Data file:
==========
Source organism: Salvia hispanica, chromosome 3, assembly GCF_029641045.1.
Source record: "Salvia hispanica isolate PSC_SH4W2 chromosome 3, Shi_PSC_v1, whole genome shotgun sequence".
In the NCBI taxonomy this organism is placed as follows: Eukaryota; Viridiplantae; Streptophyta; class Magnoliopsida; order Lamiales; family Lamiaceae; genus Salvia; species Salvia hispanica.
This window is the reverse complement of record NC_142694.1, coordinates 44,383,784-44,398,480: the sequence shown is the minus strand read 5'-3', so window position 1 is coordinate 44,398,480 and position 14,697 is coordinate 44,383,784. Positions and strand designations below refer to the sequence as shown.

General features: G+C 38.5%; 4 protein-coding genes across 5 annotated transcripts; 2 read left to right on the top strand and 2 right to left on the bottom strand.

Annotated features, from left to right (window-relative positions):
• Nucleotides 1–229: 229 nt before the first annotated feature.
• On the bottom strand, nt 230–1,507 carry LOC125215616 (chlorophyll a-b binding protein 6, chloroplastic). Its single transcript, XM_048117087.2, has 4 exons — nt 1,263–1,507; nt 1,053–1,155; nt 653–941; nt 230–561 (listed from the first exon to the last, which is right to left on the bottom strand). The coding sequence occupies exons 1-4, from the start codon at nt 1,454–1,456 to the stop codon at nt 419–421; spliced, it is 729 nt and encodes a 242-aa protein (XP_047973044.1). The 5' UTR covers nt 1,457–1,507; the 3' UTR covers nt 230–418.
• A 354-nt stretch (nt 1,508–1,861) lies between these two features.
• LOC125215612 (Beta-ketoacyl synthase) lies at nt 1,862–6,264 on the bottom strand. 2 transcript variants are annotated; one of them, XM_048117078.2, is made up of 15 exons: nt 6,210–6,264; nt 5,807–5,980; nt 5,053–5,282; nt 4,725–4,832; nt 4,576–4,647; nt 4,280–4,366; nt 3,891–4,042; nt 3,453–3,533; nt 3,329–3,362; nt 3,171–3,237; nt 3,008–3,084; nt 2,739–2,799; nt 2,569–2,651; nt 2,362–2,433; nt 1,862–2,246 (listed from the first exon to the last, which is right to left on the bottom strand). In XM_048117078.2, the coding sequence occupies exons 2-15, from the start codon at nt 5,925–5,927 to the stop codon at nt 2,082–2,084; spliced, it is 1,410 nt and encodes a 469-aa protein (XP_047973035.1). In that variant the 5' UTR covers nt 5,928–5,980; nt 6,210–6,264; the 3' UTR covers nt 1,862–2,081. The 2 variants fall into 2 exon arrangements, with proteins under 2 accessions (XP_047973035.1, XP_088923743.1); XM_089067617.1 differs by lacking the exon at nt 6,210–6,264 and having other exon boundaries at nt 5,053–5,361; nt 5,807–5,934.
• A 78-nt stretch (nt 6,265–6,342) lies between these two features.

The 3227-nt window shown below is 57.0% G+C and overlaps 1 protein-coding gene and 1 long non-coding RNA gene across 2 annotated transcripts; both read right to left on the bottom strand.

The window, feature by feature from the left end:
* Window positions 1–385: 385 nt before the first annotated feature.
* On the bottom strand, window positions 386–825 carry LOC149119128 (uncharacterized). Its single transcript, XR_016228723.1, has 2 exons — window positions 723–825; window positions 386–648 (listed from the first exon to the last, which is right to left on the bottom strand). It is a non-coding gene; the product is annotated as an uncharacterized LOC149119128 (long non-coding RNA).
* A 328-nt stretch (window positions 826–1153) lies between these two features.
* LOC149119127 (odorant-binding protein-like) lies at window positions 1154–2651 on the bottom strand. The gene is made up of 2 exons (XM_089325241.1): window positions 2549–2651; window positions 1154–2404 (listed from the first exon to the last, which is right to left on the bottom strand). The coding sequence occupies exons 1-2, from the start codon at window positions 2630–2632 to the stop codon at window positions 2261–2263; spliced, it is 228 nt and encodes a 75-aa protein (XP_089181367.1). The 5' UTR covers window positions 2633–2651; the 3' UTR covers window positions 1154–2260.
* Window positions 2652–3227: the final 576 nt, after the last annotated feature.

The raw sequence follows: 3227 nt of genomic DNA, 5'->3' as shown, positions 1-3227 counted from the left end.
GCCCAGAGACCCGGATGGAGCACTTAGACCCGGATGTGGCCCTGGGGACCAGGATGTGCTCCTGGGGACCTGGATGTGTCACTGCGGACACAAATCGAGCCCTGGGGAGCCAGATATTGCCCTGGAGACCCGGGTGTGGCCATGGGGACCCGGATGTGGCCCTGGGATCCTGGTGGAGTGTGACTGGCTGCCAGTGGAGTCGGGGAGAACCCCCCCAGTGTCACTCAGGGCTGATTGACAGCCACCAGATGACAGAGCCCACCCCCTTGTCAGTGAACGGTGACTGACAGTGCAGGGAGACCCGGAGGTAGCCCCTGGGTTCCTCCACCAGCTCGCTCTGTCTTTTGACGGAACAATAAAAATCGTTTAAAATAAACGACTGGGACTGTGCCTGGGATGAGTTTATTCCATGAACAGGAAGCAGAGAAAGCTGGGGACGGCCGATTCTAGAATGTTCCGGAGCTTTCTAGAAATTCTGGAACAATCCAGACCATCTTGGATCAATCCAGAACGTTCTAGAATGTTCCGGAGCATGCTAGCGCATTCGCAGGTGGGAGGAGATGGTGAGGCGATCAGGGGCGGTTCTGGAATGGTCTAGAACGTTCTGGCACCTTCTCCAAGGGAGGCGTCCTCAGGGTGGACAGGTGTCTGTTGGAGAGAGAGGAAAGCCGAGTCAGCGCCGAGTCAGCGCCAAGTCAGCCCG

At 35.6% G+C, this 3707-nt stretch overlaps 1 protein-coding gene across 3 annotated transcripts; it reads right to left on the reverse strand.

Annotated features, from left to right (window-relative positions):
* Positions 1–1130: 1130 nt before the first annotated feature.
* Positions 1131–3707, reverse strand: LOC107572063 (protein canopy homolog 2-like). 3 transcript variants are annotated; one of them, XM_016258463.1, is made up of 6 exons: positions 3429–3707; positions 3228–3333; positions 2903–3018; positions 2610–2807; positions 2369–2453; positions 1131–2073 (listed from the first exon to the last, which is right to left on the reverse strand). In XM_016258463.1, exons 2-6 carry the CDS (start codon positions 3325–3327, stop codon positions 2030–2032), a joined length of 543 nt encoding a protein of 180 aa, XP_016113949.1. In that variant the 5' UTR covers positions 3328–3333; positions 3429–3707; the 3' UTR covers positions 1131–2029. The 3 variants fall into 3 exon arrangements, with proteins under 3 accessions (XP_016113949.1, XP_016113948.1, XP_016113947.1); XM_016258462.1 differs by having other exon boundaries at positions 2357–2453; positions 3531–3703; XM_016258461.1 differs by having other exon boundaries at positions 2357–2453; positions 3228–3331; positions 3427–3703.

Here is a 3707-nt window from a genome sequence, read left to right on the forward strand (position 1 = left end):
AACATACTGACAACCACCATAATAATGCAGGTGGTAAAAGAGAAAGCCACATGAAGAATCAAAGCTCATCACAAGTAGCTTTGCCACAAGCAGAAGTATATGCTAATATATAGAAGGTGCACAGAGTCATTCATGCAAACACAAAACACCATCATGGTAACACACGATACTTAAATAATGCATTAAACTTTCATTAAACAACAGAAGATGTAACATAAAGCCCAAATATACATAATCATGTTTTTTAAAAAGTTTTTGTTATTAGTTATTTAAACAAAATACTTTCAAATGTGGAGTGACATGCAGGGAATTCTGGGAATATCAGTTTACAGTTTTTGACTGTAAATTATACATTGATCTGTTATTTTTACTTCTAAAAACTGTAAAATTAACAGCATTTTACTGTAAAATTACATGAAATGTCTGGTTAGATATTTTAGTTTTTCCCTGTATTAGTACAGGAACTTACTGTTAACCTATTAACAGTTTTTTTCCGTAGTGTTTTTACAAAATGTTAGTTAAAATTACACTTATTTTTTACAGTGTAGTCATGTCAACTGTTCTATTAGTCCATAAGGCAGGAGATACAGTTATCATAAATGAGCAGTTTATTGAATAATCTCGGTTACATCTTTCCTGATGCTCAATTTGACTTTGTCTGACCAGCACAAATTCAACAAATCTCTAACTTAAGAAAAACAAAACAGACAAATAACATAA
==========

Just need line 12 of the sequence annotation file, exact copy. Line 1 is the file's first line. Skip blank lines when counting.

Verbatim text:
The 3227-nt window shown below is 57.0% G+C and overlaps 1 protein-coding gene and 1 long non-coding RNA gene across 2 annotated transcripts; both read right to left on the bottom strand.